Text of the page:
Lars von Trier’s DOGVILLE is reportedly the first in a trilogy planned by the Danish filmmaker,
although one might argue that it completes the set begun with BREAKING THE WAVES (1996)
and followed by DANCER IN THE DARK (2000). Each film has at its center a naive woman
buffeted by circumstances beyond her control. After suffering, these tragic heroines discovers
peace of mind but often through martyrdom.
Interestingly, the provocative von Trier has stated in interviews that he has more difficulty
with his male characters, but he is notoriously difficult on his leading ladies. Emily Watson made an
astonishing debut in BREAKING THE WAVES but was circumspect in discussing her collaboration
with the director. Bjork, who headlined DANCER IN THE DARK, was more vocal about her
difficulties with von Trier. Although diplomatic in her discussions, it was clear that the pair had
clashed on the set. (The party line was that Bjork was inexperienced; the upshot was that filming
that movie made her decide never to act again, despite her having delivered a strong, if
unpolished performance.) Originally Nicole Kidman had committed to star in the planned trilogy,
but she has quietly distanced herself from the projects, saying that she has too many other
commitments to fulfill. Despite (or perhaps because of) the turmoil, von Trier always manages to
elicit terrific performances from his casts and DOGVILLE is no exception.
Having championed the DOGME ’95 movement to return to basics in cinema, von Trier
attempts something even more audacious with DOGVILLE. Eschewing elaborate sets and
relying on the barest props, the movie was made on a soundstage in Denmark. There are
establishing shots that show this bare-bones approach, with streets and houses outlined in white
paint and clearly marked on the floor of the stage. The result is as if Brecht had written “Our
Town” instead of Thornton Wilder.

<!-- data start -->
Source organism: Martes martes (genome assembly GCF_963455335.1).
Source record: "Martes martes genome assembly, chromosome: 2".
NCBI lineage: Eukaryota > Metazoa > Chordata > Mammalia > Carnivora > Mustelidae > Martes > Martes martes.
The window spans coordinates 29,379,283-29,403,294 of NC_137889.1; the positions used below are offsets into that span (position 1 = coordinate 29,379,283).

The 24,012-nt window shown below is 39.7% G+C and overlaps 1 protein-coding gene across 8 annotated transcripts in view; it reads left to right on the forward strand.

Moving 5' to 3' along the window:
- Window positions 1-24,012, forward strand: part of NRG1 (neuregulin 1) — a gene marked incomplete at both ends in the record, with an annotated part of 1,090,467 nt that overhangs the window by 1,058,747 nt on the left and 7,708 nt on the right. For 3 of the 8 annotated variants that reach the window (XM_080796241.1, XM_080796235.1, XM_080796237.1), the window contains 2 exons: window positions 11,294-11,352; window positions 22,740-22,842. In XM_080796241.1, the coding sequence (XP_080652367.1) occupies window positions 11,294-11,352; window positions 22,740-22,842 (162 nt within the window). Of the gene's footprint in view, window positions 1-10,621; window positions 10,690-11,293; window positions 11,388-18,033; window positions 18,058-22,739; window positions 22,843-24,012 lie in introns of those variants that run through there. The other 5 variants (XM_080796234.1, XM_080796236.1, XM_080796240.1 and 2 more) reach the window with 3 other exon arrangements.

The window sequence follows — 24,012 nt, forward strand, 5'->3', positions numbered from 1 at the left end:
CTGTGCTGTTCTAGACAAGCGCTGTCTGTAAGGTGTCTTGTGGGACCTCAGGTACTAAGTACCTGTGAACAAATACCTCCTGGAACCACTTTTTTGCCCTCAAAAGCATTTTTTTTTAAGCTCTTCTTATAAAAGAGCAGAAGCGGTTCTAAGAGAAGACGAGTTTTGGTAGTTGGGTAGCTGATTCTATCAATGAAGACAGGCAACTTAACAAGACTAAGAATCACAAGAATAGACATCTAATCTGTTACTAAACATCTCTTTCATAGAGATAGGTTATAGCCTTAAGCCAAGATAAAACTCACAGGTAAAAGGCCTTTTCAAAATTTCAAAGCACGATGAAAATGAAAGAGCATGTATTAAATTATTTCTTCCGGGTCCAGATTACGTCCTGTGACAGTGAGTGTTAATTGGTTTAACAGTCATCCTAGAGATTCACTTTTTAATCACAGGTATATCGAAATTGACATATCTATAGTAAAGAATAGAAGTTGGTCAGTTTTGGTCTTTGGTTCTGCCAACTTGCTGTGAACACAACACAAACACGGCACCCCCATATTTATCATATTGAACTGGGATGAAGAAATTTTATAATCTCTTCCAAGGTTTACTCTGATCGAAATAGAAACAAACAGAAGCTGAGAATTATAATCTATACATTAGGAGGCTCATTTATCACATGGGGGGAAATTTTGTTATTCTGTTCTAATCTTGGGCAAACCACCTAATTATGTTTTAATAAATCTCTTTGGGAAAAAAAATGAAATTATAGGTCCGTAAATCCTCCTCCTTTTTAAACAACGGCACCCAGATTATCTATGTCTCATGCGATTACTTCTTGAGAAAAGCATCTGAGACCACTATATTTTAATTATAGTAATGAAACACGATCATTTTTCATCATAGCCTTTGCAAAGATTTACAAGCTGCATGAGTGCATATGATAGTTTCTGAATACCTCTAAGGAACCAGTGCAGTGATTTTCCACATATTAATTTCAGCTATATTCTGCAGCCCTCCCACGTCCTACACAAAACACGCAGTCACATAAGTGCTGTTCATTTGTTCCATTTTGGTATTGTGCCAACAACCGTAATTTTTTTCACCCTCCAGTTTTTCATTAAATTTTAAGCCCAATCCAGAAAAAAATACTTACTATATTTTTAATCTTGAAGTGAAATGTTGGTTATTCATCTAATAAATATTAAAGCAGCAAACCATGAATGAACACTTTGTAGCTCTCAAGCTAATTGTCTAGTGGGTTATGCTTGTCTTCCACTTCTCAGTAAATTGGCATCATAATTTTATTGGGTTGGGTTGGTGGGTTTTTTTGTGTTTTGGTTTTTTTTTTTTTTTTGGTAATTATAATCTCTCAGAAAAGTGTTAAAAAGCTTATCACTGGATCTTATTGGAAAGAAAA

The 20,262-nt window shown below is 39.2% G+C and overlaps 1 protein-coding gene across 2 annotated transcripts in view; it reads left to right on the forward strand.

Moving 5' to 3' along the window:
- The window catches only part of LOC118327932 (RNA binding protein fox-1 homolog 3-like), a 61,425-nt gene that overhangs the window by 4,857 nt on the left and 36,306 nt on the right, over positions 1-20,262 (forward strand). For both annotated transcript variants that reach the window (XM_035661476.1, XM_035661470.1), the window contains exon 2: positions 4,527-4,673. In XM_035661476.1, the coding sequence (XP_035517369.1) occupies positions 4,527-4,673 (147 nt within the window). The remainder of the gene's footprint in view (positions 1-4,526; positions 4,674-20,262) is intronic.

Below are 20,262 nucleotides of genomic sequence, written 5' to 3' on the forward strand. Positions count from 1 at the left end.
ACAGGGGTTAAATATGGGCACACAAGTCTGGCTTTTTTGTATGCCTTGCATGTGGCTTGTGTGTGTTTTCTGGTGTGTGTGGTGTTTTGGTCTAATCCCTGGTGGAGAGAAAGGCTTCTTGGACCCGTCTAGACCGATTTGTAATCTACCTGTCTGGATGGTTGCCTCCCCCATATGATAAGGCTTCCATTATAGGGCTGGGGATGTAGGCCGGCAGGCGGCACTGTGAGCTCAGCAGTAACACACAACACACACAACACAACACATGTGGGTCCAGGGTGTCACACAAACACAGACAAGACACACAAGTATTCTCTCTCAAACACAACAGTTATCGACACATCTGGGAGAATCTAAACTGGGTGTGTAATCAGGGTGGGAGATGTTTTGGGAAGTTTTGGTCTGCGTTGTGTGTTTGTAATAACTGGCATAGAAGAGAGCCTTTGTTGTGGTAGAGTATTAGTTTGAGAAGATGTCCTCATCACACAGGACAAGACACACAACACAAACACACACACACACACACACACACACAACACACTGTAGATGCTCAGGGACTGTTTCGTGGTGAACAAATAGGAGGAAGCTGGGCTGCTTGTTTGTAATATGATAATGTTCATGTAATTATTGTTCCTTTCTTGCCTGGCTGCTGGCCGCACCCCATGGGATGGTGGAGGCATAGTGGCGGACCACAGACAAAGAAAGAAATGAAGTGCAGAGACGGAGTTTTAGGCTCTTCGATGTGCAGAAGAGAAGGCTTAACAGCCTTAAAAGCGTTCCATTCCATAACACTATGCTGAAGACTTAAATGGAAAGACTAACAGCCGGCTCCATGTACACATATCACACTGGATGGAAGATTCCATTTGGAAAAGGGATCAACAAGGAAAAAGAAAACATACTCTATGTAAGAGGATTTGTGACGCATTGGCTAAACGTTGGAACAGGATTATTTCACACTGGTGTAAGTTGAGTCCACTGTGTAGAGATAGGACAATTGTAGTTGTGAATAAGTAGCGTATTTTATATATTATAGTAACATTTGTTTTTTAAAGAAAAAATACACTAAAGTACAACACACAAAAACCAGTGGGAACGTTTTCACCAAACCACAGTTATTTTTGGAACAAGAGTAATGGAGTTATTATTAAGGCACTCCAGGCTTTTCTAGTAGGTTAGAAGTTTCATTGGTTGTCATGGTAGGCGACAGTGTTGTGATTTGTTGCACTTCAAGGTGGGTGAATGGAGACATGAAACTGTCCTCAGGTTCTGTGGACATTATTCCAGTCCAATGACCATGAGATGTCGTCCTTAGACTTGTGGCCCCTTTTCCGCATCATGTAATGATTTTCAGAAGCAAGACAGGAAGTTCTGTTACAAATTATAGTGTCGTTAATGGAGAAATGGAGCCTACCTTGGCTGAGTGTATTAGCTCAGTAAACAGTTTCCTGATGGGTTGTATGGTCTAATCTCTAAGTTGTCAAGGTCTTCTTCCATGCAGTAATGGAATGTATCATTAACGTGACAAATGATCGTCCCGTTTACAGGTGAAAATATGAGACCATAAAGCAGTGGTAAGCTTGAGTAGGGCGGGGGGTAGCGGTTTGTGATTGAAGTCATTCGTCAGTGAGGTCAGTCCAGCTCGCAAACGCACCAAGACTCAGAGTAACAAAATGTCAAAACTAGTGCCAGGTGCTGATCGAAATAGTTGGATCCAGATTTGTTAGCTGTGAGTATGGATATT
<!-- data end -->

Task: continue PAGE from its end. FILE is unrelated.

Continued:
Set in a small town in the Rocky Mountains during the Depression, DOGVILLE is the tale of
Grace (Kidman), a beautiful fugitive who seeks refuge in the small town. Initially wary, the
townsfolk gradually come to accept her as Grace takes on work duties until unforeseen events
begin to turn the residents against her. The film, an astonishing piece of cinema, is basically a tale
of charity that fails and results in vengeance. Divided into nine “chapters” (complete with
interstitial title cards like a silent film) and a prologue (that introduces the townsfolk) and utilizing
John Hurt’s sarcastic narration, DOGVILLE is an engrossing character study cum indictment of
small-town values. Perhaps von Trier did mean it as an anti-American treatise, but this story could
just as easily have been set in any country in the world. That DOGVILLE finds the universality in
the specific is part of its greatness.
The central male character, called Tom Edison Jr. (Paul Bettany), is a young man at loose
ends. The son of a doctor (Philip Baker Hall), the young Edison fancies himself something of an
artist and he also acts as the town’s conscience. It is he who discovers Grace hiding in an
abandoned mine, and it is he who convinces the town to harbor her. In return, Grace agrees to
handle menial work ranging from gardening for the acerbic shopkeeper (Lauren Bacall) to
babysitting for a farmer’s wife (Patricia Clarkson) to assisting the farmer (Stellan Skarsgaard) in his
orchid. Because of a mutual affection, Tom does not “employ” Grace.
When the police arrive with a wanted poster with Grace’s likeness on it, the town is plunged
into chaos. Gradually, those who accepted her begin to suspect her. She is forced to work harder
and longer for less. Eventually she is raped but then she is blamed for the attack and is chained
up to a contraption created by the town’s wannabe inventor (Jeremy Davies in another of his
seemingly patented eccentric performances). Faced with the ultimate betrayal, Grace
discovers untapped resources in herself that lead to a disturbing climax.
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